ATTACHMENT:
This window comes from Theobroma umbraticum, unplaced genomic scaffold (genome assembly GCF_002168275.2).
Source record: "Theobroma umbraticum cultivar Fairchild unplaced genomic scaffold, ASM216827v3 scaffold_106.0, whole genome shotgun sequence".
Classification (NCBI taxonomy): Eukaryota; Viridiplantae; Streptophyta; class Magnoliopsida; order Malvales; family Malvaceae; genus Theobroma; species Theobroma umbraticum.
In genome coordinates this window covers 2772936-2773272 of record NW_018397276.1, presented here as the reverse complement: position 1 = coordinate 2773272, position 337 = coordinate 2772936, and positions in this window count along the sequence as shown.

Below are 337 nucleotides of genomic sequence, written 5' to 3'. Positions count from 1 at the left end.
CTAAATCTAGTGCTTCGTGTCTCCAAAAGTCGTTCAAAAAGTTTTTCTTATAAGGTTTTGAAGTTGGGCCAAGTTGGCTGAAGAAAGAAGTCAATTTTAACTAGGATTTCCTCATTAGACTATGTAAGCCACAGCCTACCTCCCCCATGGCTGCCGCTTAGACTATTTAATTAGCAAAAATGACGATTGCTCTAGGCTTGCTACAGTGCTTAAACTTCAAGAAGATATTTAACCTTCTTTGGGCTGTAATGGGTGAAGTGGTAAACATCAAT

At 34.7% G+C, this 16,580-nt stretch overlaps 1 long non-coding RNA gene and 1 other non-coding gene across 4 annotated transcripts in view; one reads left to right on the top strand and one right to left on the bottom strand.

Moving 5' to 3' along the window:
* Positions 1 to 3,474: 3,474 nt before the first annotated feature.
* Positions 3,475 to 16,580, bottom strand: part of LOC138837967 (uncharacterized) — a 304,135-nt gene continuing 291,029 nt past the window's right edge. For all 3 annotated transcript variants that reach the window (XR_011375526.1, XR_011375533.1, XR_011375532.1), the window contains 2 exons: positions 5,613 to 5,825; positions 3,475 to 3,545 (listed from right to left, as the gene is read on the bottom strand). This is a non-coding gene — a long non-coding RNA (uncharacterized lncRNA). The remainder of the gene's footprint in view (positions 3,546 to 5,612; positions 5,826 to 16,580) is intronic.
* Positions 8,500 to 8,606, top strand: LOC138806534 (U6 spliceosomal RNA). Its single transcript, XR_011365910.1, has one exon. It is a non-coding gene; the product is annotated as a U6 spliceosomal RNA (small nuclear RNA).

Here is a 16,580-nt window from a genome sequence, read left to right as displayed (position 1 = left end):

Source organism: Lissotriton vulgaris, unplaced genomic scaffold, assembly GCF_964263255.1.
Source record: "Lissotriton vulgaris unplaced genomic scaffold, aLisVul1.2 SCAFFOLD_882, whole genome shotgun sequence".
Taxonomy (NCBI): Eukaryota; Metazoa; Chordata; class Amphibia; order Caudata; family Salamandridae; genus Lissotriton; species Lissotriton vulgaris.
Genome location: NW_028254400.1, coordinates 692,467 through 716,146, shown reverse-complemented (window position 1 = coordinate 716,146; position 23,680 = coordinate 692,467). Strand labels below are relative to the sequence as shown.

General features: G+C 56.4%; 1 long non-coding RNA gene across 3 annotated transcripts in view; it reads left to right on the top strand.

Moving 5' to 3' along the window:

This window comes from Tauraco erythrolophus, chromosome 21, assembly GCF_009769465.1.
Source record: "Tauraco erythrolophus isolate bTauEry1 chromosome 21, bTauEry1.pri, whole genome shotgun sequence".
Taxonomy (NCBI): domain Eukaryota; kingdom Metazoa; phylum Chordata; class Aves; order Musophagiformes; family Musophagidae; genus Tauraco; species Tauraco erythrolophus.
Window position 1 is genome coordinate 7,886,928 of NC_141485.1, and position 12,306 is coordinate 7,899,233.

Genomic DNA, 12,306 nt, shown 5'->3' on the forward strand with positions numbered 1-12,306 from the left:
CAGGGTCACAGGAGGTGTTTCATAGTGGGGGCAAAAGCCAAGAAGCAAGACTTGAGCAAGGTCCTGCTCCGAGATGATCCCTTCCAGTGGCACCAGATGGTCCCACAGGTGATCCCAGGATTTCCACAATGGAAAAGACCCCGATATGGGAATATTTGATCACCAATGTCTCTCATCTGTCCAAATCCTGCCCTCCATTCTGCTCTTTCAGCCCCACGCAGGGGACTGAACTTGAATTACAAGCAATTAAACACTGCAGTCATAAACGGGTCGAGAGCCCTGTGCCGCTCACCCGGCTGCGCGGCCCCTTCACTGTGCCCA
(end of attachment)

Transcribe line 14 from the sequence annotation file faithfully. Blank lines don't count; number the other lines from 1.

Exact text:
Source record: "Lissotriton vulgaris unplaced genomic scaffold, aLisVul1.2 SCAFFOLD_882, whole genome shotgun sequence".